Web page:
Legislated (Statutory) Deductions
Eligible professional and managerial staff can expect to have some or all of the following deductions taken from their pay each month:
- Statutory Deductions - Employment Insurance (EI), Canada Pension Plan (CPP), Income Tax
- Canada Savings Plan
- Charitable donations
- Long Term Disability
- Joint membership
- Dental premiums
- Group Life Insurance
- Employee Paid Health premiums (Extended Health or UHIP)
- Parking Fees
Employment Insurance (EI)
Employment Insurance provides financial assistance when you’re unemployed and looking for work, and to Canadians who are sick, pregnant, caring for a newborn or adopted child, or caring for a relative who is critically ill.
Both employees and employers pay EI premiums; the amount is based on how much you make from insurable employment.
As with Canada Pension Plan (CPP), you pay EI premiums on earnings up to a certain amount. In 2013, the maximum contribution is $891.12.
For more information on Employment Insurance, see Service Canada – Employment Insurance (EI): http://www.servicecanada.gc.ca/eng/sc/ei/index.shtml.
Canada Pension Plan contributions are deducted from your employment income if you:
- Are 18 years or older, but younger than 70;
- Are in pensionable employment during the year; and,
- Do not receive a CPP or QPP retirement or disability pension.
Both employees and employers contribute to CPP/QPP. Your portion is deducted directly from your pay cheque, and your employer matches your contributions and these are remitted to the Canada Revenue Agency.
The Canada Pension Plan contribution amount is calculated based on your gross pensionable earnings up to a ceiling for the given year. The ceiling is called your maximum pensionable earnings (YMPE). In addition, you’re allowed to earn a certain amount of money before CPP must be deducted. This amount is called the year’s basic exemption (YBE).
The YMPE for 2013 is 51,100.00. The YBE is $3500. The YBE is divided evenly over regular pay periods. Everyone gets this exemption.
CPP is taken off your pay, each pay period, until you reach the maximum payments for the year. In 2013, the Annual Maximum Contribution is $2,356.20. When that happens is entirely dependent on your income.
|2013 CPP Rates|
|Annual Maximum Pensionable Earnings||$51,100.00|
|Maximum Contributory Earnings||$47,600.00|
|Maximum Annual Employee Contribution||$2,356.20|
You do not make contributions if you’re receiving a CPP disability or retirement pension. At age 70, you stop contributing, even if you haven’t taken your retirement pension and are still working.
For more information on Canada Pension Plan, see Service Canada - Canada Pension Plan (CPP).
Income tax will be deducted from your employment income based on the total claim amounts stated on the Federal and Provincial TD1 Forms - Personal Tax Credit Return and remit them to the Canada Revenue Agency.
When you start your job, you fill out a TD1 form. This is where you claim your eligible tax credits, which determine the amount to deduct from your pay for income tax.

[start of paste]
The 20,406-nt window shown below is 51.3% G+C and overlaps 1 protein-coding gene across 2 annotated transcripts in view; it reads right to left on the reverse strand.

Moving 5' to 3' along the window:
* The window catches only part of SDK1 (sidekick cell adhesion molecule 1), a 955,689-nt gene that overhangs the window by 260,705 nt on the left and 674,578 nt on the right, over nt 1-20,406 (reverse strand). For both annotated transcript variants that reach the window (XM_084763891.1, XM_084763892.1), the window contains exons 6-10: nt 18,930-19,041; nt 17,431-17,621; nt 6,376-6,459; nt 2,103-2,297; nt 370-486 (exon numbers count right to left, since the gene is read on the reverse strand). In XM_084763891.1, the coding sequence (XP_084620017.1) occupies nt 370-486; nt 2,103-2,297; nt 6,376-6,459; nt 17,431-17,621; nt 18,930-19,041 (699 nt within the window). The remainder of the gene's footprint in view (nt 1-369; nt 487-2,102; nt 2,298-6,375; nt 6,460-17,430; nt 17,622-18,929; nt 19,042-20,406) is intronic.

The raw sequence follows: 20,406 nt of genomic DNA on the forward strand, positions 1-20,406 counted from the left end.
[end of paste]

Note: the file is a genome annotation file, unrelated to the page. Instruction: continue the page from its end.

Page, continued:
All employees are also entitled to a federal tax credit and a provincial or territorial tax credit, which varies from jurisdiction to jurisdiction. This tax credit is built into the calculation of your taxes.
The federal and provincial Personal Tax Credits Return TD1 forms must be completed by new employees and submitted to their department. The information on these forms is used by the payroll department to determine the amount of federal and provincial or territorial income tax to deduct from an employee’s income.
You do not have to complete a new TD1 every year unless there is a change to your federal or provincial personal tax credit amounts.
Some of the deductions are legal requirements, while others have to do with company policy, but all are legitimate deductions from your pay cheque.
Company-compulsory deductions are part of your employment contract. Paying these deductions is a condition of your employment.
Your employer might offer programs to make it easy for you to put aside for savings or investments, with the amount deducted right off your pay cheque. Similar programs could provide easy ways to make donations. These are voluntary programs, put in place for your convenience, so you have the choice of whether to participate. Some common programs involve deductions to pay towards charitable donations.
Canada Savings Bonds Payroll Savings
The University of Toronto offers eligible appointed staff the Canada Savings Bonds - Payroll Savings Program.
The CSB Online Services offer a single point of access to employees’ online transactions such as registration, changes to existing accounts, purchases and redemptions.
To log on or register, click on CSB Online Services. Use your Employee Reference Card (PDF) to record your Plan Number, Organization ID, and Client ID. The University of Toronto Organization ID required to log on is 12212.
The deadline for registering for a new plan or contribution changes to existing plans can be made online until 8:00pm, November 1, 2012. Contributions to a new plan and changes to existing plans will begin the first pay in December 2012.
The Canada Savings Bonds Employee How-to Guide is designed to help Canada Savings Bond payroll subscribers. It is available at Central Payroll Department located at 215 Huron Street, 8th floor, or online (PDF).
Remember - throughout the year you can:
- check your plan activity
- receive annual statements online
- find out everything you need to know about Canada Savings Bonds
- redeem your bonds by going to csb.gc.ca/employees and by selecting CSB Online Services
- manage your Payroll Savings Plan by going to csb.gc.ca/employees and by selecting CSB Online Services
If you have any questions, contact Teresa Marchione at email@example.com or 416-946-3330.